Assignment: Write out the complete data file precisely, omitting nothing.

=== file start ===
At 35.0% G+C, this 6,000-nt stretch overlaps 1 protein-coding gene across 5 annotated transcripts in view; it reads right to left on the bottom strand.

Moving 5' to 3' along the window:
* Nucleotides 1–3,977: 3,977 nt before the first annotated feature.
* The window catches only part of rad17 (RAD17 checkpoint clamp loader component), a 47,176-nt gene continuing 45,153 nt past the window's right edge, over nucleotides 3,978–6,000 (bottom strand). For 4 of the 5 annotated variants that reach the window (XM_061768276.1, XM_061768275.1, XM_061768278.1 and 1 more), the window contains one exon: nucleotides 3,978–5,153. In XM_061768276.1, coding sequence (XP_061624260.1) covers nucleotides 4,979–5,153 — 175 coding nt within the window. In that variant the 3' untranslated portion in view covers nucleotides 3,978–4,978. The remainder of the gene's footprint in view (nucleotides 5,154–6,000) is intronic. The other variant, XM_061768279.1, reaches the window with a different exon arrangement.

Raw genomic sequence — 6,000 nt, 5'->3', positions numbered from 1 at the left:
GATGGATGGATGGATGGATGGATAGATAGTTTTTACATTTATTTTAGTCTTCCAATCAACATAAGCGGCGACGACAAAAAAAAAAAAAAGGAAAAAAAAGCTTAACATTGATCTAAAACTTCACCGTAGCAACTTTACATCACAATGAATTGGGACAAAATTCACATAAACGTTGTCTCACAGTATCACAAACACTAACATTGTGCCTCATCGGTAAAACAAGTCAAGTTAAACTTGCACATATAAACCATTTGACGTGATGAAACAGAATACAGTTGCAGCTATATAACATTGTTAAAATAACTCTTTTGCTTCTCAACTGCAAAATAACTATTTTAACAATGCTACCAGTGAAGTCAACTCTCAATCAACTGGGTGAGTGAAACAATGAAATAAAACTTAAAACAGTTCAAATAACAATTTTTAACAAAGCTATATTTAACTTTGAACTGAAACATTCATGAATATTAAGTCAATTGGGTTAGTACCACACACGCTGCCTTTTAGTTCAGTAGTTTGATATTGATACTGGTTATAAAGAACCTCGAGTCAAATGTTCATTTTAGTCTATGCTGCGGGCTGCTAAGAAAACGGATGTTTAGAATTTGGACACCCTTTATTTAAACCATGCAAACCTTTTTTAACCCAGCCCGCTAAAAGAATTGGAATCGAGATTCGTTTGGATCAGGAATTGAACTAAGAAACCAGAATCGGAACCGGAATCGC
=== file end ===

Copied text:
At 35.0% G+C, this 6,000-nt stretch overlaps 1 protein-coding gene across 5 annotated transcripts in view; it reads right to left on the bottom strand.

Moving 5' to 3' along the window:
* Nucleotides 1–3,977: 3,977 nt before the first annotated feature.
* The window catches only part of rad17 (RAD17 checkpoint clamp loader component), a 47,176-nt gene continuing 45,153 nt past the window's right edge, over nucleotides 3,978–6,000 (bottom strand). For 4 of the 5 annotated variants that reach the window (XM_061768276.1, XM_061768275.1, XM_061768278.1 and 1 more), the window contains one exon: nucleotides 3,978–5,153. In XM_061768276.1, coding sequence (XP_061624260.1) covers nucleotides 4,979–5,153 — 175 coding nt within the window. In that variant the 3' untranslated portion in view covers nucleotides 3,978–4,978. The remainder of the gene's footprint in view (nucleotides 5,154–6,000) is intronic. The other variant, XM_061768279.1, reaches the window with a different exon arrangement.

Raw genomic sequence — 6,000 nt, 5'->3', positions numbered from 1 at the left:
GATGGATGGATGGATGGATGGATAGATAGTTTTTACATTTATTTTAGTCTTCCAATCAACATAAGCGGCGACGACAAAAAAAAAAAAAAGGAAAAAAAAGCTTAACATTGATCTAAAACTTCACCGTAGCAACTTTACATCACAATGAATTGGGACAAAATTCACATAAACGTTGTCTCACAGTATCACAAACACTAACATTGTGCCTCATCGGTAAAACAAGTCAAGTTAAACTTGCACATATAAACCATTTGACGTGATGAAACAGAATACAGTTGCAGCTATATAACATTGTTAAAATAACTCTTTTGCTTCTCAACTGCAAAATAACTATTTTAACAATGCTACCAGTGAAGTCAACTCTCAATCAACTGGGTGAGTGAAACAATGAAATAAAACTTAAAACAGTTCAAATAACAATTTTTAACAAAGCTATATTTAACTTTGAACTGAAACATTCATGAATATTAAGTCAATTGGGTTAGTACCACACACGCTGCCTTTTAGTTCAGTAGTTTGATATTGATACTGGTTATAAAGAACCTCGAGTCAAATGTTCATTTTAGTCTATGCTGCGGGCTGCTAAGAAAACGGATGTTTAGAATTTGGACACCCTTTATTTAAACCATGCAAACCTTTTTTAACCCAGCCCGCTAAAAGAATTGGAATCGAGATTCGTTTGGATCAGGAATTGAACTAAGAAACCAGAATCGGAACCGGAATCGC